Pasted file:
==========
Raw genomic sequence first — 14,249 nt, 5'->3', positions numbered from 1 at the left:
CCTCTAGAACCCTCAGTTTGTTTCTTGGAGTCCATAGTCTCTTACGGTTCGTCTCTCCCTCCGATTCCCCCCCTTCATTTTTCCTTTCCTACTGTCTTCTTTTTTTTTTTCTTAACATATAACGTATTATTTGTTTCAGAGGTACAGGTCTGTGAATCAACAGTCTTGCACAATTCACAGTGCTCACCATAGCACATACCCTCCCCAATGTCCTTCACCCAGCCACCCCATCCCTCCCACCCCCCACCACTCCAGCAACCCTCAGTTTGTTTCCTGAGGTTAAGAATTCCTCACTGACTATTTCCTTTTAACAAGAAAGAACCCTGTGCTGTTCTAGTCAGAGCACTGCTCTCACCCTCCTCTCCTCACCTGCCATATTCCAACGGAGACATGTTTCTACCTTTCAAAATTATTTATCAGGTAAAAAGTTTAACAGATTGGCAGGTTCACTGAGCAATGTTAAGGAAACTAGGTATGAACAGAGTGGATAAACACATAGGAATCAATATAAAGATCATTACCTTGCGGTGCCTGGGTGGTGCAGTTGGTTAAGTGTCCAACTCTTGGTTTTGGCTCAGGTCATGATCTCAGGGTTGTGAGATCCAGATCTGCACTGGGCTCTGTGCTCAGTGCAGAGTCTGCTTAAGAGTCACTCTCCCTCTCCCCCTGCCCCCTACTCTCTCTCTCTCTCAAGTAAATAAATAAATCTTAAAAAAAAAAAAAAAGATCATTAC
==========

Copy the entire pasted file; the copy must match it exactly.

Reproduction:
Raw genomic sequence first — 14,249 nt, 5'->3', positions numbered from 1 at the left:
CCTCTAGAACCCTCAGTTTGTTTCTTGGAGTCCATAGTCTCTTACGGTTCGTCTCTCCCTCCGATTCCCCCCCTTCATTTTTCCTTTCCTACTGTCTTCTTTTTTTTTTTCTTAACATATAACGTATTATTTGTTTCAGAGGTACAGGTCTGTGAATCAACAGTCTTGCACAATTCACAGTGCTCACCATAGCACATACCCTCCCCAATGTCCTTCACCCAGCCACCCCATCCCTCCCACCCCCCACCACTCCAGCAACCCTCAGTTTGTTTCCTGAGGTTAAGAATTCCTCACTGACTATTTCCTTTTAACAAGAAAGAACCCTGTGCTGTTCTAGTCAGAGCACTGCTCTCACCCTCCTCTCCTCACCTGCCATATTCCAACGGAGACATGTTTCTACCTTTCAAAATTATTTATCAGGTAAAAAGTTTAACAGATTGGCAGGTTCACTGAGCAATGTTAAGGAAACTAGGTATGAACAGAGTGGATAAACACATAGGAATCAATATAAAGATCATTACCTTGCGGTGCCTGGGTGGTGCAGTTGGTTAAGTGTCCAACTCTTGGTTTTGGCTCAGGTCATGATCTCAGGGTTGTGAGATCCAGATCTGCACTGGGCTCTGTGCTCAGTGCAGAGTCTGCTTAAGAGTCACTCTCCCTCTCCCCCTGCCCCCTACTCTCTCTCTCTCTCAAGTAAATAAATAAATCTTAAAAAAAAAAAAAAAGATCATTAC